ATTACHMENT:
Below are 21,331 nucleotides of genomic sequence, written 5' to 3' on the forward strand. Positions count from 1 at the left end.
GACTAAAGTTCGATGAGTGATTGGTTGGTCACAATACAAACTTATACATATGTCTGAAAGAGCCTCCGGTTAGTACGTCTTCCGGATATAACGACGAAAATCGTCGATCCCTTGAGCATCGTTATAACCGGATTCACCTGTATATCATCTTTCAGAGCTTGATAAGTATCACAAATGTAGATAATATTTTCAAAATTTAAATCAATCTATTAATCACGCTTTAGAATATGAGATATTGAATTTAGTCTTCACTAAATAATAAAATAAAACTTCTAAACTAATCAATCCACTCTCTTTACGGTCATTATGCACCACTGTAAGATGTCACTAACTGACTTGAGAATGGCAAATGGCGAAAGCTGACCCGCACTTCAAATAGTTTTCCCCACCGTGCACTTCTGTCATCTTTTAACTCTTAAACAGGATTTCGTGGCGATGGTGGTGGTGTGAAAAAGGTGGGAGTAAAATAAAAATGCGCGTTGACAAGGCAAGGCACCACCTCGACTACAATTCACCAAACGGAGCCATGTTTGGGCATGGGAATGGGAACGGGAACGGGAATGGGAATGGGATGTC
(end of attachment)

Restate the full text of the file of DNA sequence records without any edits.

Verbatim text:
Below are 21,331 nucleotides of genomic sequence, written 5' to 3' on the forward strand. Positions count from 1 at the left end.
GACTAAAGTTCGATGAGTGATTGGTTGGTCACAATACAAACTTATACATATGTCTGAAAGAGCCTCCGGTTAGTACGTCTTCCGGATATAACGACGAAAATCGTCGATCCCTTGAGCATCGTTATAACCGGATTCACCTGTATATCATCTTTCAGAGCTTGATAAGTATCACAAATGTAGATAATATTTTCAAAATTTAAATCAATCTATTAATCACGCTTTAGAATATGAGATATTGAATTTAGTCTTCACTAAATAATAAAATAAAACTTCTAAACTAATCAATCCACTCTCTTTACGGTCATTATGCACCACTGTAAGATGTCACTAACTGACTTGAGAATGGCAAATGGCGAAAGCTGACCCGCACTTCAAATAGTTTTCCCCACCGTGCACTTCTGTCATCTTTTAACTCTTAAACAGGATTTCGTGGCGATGGTGGTGGTGTGAAAAAGGTGGGAGTAAAATAAAAATGCGCGTTGACAAGGCAAGGCACCACCTCGACTACAATTCACCAAACGGAGCCATGTTTGGGCATGGGAATGGGAACGGGAACGGGAATGGGAATGGGATGTC